Friday, November 10, 2006

Oops! My Bad

It’s funny how failure softens the heart and focuses the mind. First we have a gallows-bound Saddam Hussein urging Iraqis to "forgive, reconcile and make up." Then we have a contrite George W. Bush urging cooperation and bipartisanship for the first time in six years. What’s next? Rush Limbaugh mournfully asking "Why can’t we all just get along?"

Despite President Bush’s about face on the issue of political civility, he still remains a bully. And bullies must be dealt with in a systematic way. Here are some handy tips that the newly-empowered Democrats might want to review:

1. Bullies often call people names or use unkind words like "evil" or "traitors." Respond by telling the bully that he doesn’t have to be friends with the person but there’s no need to use cruel, hurtful language.

2. Often bullies will form exclusionary cliques or clubs to shut others out and make them feel unwanted. They will form alliances and try to coerce others to join. Alternately, they will isolate others as unpatriotic or cut-and-runners. Be forceful and explain to the bully that he doesn’t have to play with everyone or even like everyone but he can’t be cruel about excluding others.

3. One tactic commonly used by bullies is to make false accusations against those weaker than them. A bully might accuse a playmate of having hidden weapons or of conspiring with others. Be firm and insist that the bully provide credible evidence to back up his allegations.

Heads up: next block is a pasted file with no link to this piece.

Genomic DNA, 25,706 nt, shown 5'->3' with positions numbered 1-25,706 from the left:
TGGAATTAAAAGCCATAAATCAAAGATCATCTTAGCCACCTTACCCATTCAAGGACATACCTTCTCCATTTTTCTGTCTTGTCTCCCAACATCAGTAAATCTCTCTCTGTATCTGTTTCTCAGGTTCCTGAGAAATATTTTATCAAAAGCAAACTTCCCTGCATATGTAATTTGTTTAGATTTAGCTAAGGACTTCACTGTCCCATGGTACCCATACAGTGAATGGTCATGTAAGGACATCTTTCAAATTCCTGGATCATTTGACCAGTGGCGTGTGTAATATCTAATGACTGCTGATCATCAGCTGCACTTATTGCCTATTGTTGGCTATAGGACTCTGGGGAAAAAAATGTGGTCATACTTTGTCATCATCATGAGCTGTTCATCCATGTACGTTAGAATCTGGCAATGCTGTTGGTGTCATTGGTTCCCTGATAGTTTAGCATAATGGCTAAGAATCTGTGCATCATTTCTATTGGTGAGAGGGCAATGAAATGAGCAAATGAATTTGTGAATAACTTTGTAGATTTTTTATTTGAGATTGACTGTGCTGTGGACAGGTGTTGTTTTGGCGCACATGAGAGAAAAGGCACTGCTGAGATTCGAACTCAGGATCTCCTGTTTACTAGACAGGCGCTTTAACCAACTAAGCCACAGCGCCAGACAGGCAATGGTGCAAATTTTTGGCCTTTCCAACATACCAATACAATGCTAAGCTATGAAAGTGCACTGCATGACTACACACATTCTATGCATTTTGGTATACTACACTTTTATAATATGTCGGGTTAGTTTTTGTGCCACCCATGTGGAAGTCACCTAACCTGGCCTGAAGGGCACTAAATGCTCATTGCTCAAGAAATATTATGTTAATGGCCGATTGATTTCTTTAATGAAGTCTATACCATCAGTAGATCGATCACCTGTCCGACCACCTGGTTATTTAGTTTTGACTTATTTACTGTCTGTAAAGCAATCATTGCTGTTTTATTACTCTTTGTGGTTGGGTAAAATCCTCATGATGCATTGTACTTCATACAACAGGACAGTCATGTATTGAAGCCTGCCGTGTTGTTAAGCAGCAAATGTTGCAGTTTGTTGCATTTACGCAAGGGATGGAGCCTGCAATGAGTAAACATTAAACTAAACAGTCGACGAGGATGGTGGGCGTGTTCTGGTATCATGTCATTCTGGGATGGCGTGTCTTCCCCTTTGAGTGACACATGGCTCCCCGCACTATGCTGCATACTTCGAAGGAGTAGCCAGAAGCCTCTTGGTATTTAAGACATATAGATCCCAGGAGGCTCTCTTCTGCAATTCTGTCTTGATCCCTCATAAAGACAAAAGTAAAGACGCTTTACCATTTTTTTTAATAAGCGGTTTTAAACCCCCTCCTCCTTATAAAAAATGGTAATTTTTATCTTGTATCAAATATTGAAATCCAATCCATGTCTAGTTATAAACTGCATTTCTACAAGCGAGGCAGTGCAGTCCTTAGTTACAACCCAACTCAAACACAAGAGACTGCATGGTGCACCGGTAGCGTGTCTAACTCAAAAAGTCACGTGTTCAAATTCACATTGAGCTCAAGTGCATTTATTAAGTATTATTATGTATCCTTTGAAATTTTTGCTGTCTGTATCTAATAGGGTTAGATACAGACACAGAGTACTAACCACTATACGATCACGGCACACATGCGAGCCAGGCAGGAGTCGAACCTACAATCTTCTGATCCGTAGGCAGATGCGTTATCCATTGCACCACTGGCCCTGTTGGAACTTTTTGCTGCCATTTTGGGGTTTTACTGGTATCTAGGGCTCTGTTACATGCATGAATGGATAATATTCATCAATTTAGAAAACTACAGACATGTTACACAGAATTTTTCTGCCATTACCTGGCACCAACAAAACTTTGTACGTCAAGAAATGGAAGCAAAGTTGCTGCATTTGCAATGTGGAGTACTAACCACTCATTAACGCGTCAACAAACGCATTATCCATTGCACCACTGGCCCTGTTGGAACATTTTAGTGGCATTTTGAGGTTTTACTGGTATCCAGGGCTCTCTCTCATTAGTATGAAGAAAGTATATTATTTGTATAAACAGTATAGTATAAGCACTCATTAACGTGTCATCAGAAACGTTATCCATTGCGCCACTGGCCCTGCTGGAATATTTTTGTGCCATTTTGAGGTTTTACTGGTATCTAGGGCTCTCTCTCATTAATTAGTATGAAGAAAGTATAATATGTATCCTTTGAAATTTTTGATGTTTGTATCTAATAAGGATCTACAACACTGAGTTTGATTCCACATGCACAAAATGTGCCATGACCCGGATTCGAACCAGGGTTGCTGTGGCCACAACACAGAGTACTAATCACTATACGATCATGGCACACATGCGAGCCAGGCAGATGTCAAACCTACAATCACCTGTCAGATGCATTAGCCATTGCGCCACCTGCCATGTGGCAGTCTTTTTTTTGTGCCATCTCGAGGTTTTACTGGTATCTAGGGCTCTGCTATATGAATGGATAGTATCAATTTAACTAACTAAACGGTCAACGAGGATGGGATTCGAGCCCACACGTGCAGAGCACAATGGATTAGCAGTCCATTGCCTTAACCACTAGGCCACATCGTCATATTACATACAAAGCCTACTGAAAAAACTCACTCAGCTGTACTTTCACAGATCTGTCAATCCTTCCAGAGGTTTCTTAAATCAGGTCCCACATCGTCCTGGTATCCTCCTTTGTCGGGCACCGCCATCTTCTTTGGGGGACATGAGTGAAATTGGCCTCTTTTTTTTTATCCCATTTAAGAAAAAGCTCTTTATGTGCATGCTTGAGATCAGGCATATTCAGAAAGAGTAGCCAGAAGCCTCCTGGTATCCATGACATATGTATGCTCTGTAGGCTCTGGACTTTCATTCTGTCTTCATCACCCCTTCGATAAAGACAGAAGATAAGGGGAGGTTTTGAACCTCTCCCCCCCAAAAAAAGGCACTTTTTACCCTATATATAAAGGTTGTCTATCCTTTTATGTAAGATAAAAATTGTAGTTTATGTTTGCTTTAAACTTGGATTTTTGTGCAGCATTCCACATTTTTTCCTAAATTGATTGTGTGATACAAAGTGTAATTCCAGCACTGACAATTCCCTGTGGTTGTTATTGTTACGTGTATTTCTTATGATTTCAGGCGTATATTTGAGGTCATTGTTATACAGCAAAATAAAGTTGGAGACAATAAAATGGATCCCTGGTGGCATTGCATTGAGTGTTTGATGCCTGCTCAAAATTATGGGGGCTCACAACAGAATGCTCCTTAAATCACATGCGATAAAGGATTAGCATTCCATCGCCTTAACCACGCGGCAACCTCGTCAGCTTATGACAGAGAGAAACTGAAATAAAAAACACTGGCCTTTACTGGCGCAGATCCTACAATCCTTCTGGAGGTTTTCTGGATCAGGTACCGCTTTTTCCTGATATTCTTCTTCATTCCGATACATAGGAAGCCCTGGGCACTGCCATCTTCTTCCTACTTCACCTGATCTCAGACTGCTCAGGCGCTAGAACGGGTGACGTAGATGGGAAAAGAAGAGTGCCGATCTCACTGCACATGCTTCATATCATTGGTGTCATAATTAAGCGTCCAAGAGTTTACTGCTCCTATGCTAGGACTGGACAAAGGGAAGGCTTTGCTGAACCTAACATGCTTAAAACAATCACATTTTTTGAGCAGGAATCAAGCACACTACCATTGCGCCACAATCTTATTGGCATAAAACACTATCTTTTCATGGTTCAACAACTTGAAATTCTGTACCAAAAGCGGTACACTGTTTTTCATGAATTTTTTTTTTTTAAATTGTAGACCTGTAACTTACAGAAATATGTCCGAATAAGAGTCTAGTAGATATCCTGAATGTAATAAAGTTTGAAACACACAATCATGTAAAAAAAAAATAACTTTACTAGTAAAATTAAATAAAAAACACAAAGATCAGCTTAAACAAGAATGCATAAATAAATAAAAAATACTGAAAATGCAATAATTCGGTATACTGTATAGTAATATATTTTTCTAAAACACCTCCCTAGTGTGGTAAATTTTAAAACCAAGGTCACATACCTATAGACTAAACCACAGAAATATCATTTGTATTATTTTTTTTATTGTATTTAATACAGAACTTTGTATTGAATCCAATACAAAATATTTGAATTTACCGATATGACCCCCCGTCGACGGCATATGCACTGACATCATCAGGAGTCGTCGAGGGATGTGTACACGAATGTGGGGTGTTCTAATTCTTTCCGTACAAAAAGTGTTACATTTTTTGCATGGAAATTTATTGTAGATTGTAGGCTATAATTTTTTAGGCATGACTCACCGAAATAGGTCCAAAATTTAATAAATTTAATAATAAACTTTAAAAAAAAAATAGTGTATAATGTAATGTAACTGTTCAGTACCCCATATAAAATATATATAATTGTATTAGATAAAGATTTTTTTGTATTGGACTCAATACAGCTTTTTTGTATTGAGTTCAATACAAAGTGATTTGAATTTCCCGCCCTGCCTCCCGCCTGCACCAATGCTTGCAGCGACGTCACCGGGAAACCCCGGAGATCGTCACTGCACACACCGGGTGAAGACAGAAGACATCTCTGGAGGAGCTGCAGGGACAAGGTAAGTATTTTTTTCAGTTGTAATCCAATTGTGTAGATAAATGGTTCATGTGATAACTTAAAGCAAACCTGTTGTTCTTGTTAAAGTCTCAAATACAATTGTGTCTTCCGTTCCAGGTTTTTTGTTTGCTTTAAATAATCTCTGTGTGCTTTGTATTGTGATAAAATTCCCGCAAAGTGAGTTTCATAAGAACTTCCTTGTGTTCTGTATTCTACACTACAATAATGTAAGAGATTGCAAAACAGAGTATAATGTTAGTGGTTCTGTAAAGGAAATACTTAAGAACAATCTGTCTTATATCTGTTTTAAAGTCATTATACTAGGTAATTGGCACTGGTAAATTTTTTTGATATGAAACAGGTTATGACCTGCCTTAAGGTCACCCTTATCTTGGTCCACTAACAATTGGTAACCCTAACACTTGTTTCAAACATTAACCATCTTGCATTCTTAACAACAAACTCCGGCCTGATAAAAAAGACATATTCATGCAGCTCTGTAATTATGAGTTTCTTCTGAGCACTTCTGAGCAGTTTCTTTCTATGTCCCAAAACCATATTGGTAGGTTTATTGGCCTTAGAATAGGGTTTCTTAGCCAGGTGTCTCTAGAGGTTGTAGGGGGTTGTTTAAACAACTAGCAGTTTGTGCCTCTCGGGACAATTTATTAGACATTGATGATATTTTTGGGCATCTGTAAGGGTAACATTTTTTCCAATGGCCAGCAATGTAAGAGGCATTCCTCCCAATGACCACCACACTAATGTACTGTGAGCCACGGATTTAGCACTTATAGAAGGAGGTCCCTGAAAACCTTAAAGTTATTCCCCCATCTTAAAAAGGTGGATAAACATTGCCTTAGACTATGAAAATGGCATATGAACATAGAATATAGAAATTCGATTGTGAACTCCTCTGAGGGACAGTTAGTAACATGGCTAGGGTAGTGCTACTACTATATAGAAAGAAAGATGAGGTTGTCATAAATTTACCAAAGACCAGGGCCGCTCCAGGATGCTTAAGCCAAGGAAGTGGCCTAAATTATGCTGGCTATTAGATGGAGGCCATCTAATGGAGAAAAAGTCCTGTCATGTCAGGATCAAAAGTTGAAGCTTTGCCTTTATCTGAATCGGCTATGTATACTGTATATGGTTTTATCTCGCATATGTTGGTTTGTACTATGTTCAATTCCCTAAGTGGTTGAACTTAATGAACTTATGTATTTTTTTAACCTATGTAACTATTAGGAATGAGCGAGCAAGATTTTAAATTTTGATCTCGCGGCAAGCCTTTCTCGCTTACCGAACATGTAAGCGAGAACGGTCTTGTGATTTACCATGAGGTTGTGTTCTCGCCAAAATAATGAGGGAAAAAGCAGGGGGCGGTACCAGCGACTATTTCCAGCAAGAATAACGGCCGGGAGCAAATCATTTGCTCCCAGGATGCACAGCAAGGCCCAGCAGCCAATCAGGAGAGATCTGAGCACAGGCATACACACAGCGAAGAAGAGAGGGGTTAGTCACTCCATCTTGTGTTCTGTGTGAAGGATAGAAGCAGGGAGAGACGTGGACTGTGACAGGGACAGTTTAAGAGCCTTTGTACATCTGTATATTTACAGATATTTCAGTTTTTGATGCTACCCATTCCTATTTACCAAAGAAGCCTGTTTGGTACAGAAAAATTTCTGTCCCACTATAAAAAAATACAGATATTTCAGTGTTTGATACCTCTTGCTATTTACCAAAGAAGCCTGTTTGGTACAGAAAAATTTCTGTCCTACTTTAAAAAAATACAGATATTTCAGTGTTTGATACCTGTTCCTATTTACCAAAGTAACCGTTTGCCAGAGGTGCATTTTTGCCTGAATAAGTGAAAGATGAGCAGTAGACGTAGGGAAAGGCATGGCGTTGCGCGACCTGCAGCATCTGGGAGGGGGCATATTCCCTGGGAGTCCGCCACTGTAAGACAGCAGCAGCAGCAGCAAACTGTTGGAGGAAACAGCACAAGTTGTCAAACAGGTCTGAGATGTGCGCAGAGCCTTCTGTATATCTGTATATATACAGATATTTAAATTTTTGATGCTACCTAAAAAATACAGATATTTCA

4. A common underlying cause of bullying is that the other child has something the bully wants. A baseball glove, say, or a highly productive oilfield. Stress to the bully that the concept of private property applies to everyone and help him learn how to share.

5. Sometimes it’s necessary to encourage others to speak up on behalf of the one being bullied as in: "Stop picking on him!", "That’s not nice!" or "Stop carpet bombing his homeland!" Encourage them to stress to the bully that they should find a parent or teacher or large multinational organization to help solve the problem.

6. Specify concretely the consequences if the aggression or bullying continues. Point out how past bullying behavior led to lost friends, withdrawn privileges and Vietnam.

7. Remember, bullies generally pick on the weak and defenseless. If you stand up to them (for example, by threatening nuclear annihilation), they will usually back down and opt for negotiation instead of confrontation.

8. Even if the bully is behaving aggressively, remember that this behavior is probably coming from his feelings of vulnerability. It may be a fear of rejection, a lack of love or a series of international misadventures. Get the bully to talk about his feelings at home or in an international forum.

9. If all else fails, remember just to walk away. In some cases, run.

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